Pokemon Presents – Pokemon Does What Nintendon’t

Introducing: BDG Pokemon Presents Roundup

In 1998 I was an incredibly awkward teenager on a family trip around the USA for the first time. The reason I start this review with a cringe worthy trip down memory lane is that this trip was also the start of my own pokemon journey! Bear with, all will make sense.

But Pokemon released in 1996?

We’ve come a long long way together…

So anyway 1998, covered in “Mighty Ducks” branding and visiting family friends who had moved there for a few years. My brother makes friends with one of the neighbours through playing on our Game Boy. The game in question was Pokemon Red. Brand new to the US at the time, and unheard of by us Brits.

We went home that summer craving this game where you could catch, train and battle with your own creatures. But we knew nothing of this title because in the UK, Pokemon wouldn’t release until 1999, a whole year later! This was more common back then than it is now, but back then it felt like an eternity!

Since then I have experienced so much because of this game, from using it as a tool to teach myself Spanish (and at the same time learning about language localisation) right through to the present day of teaching my three year old all about the regions of Kanto and Galar. Suffice to say she still flinches when she sees a Snorlax bless her.

So why are you boring us again?

OK, this is literally the slogan of an old 90’s Micro Machines rip off in the UK…

The reason, dear reader, is that it has been 25 years since the original Japanese release of a game which has been a part of my formative years. This is also something that hadn’t escaped The Pokemon Company who began their celebratory “Pokemon Presents” by reminding us of how much has actually changed since we first fell in love with the most popular franchise of all time!

Ok, but we want to know what was IN the presentation…

Vaporeon is pretty sick of your Nostalgia Gareth…

OK, so first on the block was the release of more details about the upcoming “New Pokemon Snap” game. With vastly improved graphics, which you’d expect on the Nintendo Switch. Plus the combination of features both new and returning, this is definitely shaping up to be a must have title.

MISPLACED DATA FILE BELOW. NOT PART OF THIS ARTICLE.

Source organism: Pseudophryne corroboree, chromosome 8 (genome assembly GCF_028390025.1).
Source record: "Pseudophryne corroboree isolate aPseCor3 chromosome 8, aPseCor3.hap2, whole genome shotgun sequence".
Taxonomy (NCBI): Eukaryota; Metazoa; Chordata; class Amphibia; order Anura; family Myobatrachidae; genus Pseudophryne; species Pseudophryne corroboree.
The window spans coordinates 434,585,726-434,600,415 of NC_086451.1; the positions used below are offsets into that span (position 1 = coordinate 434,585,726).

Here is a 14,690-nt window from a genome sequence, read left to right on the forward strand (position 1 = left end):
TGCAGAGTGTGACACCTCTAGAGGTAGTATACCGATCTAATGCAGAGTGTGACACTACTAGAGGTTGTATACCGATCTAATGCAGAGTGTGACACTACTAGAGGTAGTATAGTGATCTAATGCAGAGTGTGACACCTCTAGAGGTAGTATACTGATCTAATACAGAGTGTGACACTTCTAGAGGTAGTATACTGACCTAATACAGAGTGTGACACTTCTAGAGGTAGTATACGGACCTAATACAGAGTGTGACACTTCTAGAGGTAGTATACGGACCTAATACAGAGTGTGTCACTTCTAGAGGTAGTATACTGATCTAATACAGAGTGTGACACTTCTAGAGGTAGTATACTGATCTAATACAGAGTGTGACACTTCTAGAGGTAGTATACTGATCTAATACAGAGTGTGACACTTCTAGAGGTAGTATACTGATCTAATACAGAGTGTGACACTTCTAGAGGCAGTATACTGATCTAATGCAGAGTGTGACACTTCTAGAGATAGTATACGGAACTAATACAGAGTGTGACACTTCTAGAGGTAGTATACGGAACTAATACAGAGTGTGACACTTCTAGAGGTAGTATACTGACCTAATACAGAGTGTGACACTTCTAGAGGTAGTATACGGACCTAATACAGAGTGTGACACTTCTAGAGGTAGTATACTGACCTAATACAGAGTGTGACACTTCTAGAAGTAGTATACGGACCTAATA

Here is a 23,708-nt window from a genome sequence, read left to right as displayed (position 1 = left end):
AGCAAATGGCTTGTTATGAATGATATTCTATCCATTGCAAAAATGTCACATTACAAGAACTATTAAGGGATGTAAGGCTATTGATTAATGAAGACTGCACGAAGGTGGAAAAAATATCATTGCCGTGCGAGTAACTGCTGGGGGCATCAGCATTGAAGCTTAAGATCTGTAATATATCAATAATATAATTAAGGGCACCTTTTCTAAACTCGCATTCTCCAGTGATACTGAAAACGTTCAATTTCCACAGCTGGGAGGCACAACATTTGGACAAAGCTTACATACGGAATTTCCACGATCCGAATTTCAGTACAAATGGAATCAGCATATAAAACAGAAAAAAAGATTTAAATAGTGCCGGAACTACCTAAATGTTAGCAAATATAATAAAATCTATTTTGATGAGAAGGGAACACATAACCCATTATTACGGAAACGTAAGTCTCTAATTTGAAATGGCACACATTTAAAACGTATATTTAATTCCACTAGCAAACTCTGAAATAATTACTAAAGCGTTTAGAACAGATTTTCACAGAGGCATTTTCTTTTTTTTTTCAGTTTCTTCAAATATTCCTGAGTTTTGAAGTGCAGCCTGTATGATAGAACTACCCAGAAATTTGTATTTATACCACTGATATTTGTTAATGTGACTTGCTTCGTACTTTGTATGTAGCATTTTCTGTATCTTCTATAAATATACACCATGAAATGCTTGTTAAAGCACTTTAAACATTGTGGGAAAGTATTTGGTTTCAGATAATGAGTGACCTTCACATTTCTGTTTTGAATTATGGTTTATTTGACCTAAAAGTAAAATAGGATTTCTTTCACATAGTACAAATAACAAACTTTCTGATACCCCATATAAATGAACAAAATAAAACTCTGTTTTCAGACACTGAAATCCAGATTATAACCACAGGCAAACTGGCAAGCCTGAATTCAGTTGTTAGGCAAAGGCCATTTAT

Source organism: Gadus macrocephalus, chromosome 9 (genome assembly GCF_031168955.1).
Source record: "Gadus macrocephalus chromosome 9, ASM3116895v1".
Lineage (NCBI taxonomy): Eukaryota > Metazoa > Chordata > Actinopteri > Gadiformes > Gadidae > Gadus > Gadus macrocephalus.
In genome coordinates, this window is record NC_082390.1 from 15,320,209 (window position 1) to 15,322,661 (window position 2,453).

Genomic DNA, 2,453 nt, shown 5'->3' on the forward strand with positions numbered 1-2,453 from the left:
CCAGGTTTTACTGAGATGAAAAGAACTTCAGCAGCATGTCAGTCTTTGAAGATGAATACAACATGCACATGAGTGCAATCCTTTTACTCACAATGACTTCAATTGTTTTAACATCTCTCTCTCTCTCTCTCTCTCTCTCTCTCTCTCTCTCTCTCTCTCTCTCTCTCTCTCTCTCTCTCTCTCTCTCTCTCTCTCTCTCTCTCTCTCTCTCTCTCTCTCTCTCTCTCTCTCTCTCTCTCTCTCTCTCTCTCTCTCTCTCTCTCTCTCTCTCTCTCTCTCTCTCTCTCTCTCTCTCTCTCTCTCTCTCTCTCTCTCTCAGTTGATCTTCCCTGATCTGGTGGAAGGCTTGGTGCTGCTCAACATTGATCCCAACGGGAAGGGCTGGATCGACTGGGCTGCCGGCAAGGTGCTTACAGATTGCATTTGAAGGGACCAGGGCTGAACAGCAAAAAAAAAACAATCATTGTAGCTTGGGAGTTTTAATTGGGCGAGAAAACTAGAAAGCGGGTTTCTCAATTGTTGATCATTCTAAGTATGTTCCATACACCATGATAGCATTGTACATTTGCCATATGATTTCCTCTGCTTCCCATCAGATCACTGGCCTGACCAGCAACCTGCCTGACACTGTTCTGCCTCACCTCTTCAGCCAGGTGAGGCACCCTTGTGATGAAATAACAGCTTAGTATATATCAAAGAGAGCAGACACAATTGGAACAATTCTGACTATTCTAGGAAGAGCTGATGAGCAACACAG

OK, so mechanics, not much seems to have changed. Travel the island, take photos, earn points. But we have a new layer of polish in the form of a new Professor and some companions to help you along the way. The world looks to use the same engine behind Sword and Shield but seems to be broader in scope than the previous outing, both in variety of pokemon and locations.

The biggest additions announced are in the filters. Yes, even you can become the OG Instagram influencer of your dreams with the addition of photo editing tools. Add stickers, frames and text to your photos before sharing them across the World Wide Interwebs to possibly gain more praise.

Some Nice Little Diversions

Well we can’t ever go from one big hit straight into the next, like any hearty meal we must have a palate cleanse before moving on. This was in the form of our upcoming events and the reminder that, Sword and Shield at least, we have already begin. With the addition of a gigantamax Pikachu to be found in the wild areas of the Galar region. Because who doesn’t want another Pikachu for the collection?

We followed up with a nice little bridge into various upcoming events for fans of the games titles that don’t fall within the main series. For Pokemon Cafe Mix, a collection of golden acorns simply for signing in. Pokemon Masters EX sees the addition of Sword and Shield’s (presumably now previous) Champion Leon and his Charizard enter the fray, but probably the biggest news of the three was for Pokemon GO.